I have strong opinions about many things, including education, but, like with bacon, have found myself on the fence when it’s come to how our daughter ought to be educated. Though we homeschooled last year and will do so this coming year, it’s not a decision that’s been an obvious or simple choice for us.

Though I’ve scoured the internet for a silver bullet for or against public/private/homeschooling, I’ve yet to come across one. What I’ve found most helpful hasn’t been bullet-pointed articles espousing the merits of public, private, or homeschooling, but seeing how other families have come to their decisions. It’s been helpful for me to see their reasoning and process, even if ultimately, our choices differed.

In that vein, I offer a few thoughts for others in our decision-making process as to why we are homeschooling come September.

First, the following are NOT reasons why we’ve decided to homeschool this year. We don’t think that schools necessarily ruin children’s drive to learn. We don’t think all public school teachers have a hidden anti-Christ agenda or that sending our daughter to our local elementary school would definitely be detrimental to her faith. Our desire is not to shelter her completely from the realities of this world and we don’t have any nostalgic feelings about schooling inside the home or about her mom being her teacher.

Secondly, as much as there are unfair critiques of public school systems, I’ve also found most reasons against homeschooling not to be compelling either. “Socialization” is not a concern for me because firstly, we have other opportunities for our children to interact with people and, secondly, because I don’t see socialization in public schools as an ideal or normative standard. And while I understand and have the desire to serve our communities and being on mission, I’m not convinced about that being the main impetus for making our decision about education.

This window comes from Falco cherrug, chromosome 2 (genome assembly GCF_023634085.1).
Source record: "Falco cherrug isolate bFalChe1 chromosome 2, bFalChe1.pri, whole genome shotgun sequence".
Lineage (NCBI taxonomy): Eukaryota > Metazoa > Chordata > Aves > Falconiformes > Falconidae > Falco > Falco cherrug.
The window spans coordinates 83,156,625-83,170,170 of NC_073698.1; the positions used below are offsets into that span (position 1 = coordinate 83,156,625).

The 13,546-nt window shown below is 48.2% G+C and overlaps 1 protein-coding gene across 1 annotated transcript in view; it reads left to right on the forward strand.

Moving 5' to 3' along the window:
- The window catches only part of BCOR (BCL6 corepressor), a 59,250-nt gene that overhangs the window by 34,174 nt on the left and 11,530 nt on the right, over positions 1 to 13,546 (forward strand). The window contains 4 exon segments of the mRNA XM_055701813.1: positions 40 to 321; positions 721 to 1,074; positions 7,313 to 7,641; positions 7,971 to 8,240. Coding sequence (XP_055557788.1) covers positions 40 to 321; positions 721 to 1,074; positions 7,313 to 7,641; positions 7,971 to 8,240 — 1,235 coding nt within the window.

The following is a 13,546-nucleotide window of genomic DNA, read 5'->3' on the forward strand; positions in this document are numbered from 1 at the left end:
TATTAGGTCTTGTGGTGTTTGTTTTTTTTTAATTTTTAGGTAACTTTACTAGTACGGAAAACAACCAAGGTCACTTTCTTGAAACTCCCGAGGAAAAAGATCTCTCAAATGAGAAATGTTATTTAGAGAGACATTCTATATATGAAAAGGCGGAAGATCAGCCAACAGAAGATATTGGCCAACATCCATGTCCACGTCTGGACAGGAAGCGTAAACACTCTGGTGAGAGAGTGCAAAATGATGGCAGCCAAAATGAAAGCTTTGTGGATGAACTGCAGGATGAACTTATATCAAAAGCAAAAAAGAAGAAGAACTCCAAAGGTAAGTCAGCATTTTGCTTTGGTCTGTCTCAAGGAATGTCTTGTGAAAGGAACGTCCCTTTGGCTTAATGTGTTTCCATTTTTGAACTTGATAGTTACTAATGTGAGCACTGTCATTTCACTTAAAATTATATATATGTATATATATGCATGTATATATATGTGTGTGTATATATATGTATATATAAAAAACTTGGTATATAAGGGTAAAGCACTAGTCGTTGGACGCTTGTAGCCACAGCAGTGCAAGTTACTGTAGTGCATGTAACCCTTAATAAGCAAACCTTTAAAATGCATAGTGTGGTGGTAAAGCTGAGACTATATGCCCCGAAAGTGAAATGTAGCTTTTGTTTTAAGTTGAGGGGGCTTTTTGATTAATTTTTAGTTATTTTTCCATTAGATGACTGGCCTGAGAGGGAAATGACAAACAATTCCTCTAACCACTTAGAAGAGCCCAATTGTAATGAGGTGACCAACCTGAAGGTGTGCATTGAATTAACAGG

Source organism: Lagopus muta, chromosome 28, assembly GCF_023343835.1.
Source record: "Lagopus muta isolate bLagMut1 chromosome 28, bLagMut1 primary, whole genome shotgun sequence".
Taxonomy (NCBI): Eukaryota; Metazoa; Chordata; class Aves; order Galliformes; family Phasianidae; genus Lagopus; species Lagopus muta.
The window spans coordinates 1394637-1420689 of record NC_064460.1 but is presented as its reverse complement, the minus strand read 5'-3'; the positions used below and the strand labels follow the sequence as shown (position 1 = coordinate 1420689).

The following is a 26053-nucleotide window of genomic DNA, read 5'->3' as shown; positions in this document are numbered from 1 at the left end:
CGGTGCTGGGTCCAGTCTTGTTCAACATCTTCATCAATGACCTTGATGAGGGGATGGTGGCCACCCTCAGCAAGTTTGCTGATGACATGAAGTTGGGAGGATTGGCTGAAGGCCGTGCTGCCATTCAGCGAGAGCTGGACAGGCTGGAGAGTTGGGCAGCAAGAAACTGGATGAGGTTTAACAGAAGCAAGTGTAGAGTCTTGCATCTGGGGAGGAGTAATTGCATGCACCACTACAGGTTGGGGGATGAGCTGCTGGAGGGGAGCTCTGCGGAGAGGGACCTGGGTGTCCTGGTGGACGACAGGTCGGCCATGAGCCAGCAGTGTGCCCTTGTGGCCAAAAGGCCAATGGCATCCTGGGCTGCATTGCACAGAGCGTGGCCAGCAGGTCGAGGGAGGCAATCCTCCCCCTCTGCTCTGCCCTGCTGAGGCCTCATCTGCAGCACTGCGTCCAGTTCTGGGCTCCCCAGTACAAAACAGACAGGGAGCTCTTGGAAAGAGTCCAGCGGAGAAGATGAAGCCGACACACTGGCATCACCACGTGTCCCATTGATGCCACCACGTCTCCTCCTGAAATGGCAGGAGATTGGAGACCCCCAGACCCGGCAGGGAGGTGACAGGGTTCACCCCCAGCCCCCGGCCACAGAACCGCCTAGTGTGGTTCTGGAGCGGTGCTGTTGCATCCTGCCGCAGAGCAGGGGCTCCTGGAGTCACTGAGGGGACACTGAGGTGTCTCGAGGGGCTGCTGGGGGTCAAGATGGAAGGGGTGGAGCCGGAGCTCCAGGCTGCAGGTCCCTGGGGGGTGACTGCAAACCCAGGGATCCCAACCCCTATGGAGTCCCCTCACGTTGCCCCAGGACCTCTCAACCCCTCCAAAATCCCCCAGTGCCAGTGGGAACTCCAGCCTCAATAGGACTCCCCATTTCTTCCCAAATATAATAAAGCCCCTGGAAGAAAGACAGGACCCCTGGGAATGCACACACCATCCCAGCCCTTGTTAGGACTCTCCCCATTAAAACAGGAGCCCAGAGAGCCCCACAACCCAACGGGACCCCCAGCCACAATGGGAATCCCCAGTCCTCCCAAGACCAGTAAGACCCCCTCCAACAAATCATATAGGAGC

There is no simple line of reasoning about schooling that universally applies to all families. So why have we decided to homeschool? The two main reasons for our family are 1. The freedom to shape our child’s education and 2. This is what works for our family for now. Both of these reasons are subsets of the orienting question, “What is helping our daughter thrive (academically, socially, spiritually, emotionally)?”

Homeschooling first became an option for us even before our daughter was born, when I realized I didn’t have to take the current public school system as the historical norm. Thinking, for example, about how public schools in America haven’t always been expressly secular or that historically, children have been educated in different ways made me start imagining what education could look for our children if we were building from scratch rather than within an already established norm.